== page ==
Jewett’s Country of Pointed Firs, William’s sprig of linnaea

In The Country of the Pointed Firs, the brother of Almira Todd, who lives with his mother on Green Island, takes a walk with the narrator up to island’s highest point, where from above a circle of pointed firs they could see the entire island and out to the far horizon. During their walk, he “picked a few sprigs of late-blooming linnaea” (ae is a digraph, damn blog font). He then hands them to the narrator, who realizes that “he could not say half he wished about linnaea.” (Sarah Orne Jewett [New York: Library of America, 1994], pg. 413)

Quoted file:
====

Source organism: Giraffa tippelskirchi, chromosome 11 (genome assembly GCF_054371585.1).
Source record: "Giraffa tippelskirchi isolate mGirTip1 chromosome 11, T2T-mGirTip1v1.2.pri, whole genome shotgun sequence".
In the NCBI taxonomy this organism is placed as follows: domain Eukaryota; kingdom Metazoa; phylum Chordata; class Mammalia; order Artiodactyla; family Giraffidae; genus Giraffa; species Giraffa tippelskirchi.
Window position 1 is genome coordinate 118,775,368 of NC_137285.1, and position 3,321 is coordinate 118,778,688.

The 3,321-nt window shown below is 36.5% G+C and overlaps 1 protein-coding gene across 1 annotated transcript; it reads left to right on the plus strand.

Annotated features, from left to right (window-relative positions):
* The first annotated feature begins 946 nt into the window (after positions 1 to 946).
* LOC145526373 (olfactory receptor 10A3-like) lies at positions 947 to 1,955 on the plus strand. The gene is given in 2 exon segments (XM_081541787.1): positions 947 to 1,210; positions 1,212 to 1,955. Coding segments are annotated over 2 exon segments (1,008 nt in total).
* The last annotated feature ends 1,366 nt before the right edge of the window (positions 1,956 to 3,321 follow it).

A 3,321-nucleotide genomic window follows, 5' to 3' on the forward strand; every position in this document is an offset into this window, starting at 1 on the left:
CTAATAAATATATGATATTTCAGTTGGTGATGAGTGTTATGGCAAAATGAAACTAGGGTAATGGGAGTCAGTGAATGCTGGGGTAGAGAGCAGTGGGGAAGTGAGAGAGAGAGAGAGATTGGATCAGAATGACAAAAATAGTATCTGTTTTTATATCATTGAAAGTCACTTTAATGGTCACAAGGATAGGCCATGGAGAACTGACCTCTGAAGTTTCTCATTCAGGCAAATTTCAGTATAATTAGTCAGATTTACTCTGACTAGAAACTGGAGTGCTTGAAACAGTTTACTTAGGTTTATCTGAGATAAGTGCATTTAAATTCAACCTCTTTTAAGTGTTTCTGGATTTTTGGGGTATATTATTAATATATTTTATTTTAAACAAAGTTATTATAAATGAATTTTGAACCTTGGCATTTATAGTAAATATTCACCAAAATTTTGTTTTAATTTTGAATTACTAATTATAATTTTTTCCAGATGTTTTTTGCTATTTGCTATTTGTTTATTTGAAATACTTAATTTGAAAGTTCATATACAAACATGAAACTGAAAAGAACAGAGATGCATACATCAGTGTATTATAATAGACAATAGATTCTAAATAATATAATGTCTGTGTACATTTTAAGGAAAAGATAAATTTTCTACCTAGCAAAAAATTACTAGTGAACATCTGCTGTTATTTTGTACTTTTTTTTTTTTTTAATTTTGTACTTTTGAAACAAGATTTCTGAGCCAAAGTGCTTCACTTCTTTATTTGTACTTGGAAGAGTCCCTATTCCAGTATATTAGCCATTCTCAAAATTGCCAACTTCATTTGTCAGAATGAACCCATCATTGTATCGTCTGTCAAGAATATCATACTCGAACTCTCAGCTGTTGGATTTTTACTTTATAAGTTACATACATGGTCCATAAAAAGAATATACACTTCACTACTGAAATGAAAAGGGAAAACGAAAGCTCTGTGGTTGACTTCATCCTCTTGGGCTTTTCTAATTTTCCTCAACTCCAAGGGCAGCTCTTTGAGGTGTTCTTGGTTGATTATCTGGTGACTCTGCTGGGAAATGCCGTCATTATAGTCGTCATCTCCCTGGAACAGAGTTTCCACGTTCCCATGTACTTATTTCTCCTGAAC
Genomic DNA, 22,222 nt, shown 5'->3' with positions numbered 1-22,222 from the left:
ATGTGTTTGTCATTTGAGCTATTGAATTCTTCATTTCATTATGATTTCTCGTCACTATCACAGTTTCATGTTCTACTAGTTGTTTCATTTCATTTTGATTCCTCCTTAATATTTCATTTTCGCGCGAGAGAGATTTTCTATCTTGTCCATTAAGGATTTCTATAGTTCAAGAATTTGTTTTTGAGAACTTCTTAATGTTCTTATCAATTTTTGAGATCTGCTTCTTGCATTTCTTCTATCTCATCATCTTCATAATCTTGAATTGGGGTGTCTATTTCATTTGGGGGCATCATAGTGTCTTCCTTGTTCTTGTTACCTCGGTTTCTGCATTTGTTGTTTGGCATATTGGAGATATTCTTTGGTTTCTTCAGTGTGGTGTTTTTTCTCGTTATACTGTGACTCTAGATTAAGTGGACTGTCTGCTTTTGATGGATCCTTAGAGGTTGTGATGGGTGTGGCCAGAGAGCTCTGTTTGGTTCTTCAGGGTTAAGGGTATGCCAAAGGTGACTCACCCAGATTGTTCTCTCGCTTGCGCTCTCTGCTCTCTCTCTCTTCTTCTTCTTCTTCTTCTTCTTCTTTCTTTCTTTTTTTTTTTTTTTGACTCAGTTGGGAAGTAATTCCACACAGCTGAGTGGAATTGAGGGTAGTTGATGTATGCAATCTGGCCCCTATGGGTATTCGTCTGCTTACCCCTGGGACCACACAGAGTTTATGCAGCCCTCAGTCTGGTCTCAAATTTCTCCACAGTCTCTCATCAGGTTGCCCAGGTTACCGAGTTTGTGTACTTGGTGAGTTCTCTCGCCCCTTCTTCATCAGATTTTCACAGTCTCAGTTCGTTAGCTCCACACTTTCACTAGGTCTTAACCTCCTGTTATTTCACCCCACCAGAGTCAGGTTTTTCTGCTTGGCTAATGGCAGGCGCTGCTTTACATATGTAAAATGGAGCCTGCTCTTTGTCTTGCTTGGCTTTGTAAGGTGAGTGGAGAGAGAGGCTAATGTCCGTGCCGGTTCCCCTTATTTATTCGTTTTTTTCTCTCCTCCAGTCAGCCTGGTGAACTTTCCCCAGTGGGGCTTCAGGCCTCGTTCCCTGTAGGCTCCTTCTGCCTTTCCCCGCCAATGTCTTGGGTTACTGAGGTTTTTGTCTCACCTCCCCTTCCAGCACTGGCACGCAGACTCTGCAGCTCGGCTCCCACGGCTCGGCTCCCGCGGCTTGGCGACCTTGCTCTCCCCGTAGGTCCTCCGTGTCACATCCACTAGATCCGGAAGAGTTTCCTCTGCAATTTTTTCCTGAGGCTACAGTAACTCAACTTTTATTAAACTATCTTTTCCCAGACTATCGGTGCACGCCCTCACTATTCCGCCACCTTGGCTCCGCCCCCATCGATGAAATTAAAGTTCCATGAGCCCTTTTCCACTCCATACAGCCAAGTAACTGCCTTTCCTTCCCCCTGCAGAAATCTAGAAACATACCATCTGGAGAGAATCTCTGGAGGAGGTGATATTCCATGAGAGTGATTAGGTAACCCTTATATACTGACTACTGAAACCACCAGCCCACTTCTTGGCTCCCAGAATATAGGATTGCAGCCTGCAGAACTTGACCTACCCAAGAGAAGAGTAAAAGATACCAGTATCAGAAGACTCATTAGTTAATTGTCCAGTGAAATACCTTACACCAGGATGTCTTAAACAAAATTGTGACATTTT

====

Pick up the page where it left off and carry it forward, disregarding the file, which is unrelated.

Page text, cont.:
According to Wikipedia, the name linnaea has an interesting origin, which is associated with Linnaeus, who is considered the father of taxonomic identification.

It is one of few species to be named after Carolus Linnaeus, the naming having been formally made by Linnaeus’ teacher, Jan Frederik Gronovius. It is said to have been Linnaeus’ favourite plant; he took the flower as his own personal symbol when he was raised to the Swedish nobility in 1757. Of it, Linnaeus said “Linnaea was named by the celebrated Gronovius and is a plant of Lapland, lowly, insignificant, disregarded, flowering but for a brief time – from Linnaeus, who resembles it.” [accessed 12 October 2008]

Though I have done no research to confirm it, I’m nearly certain that Jewett knew her flowers, and that insignificant William is to be granted one brief flowering. Such is the manuscript chapter “William’s Wedding,” when he marries Esther, the Dunnet shepherdess.

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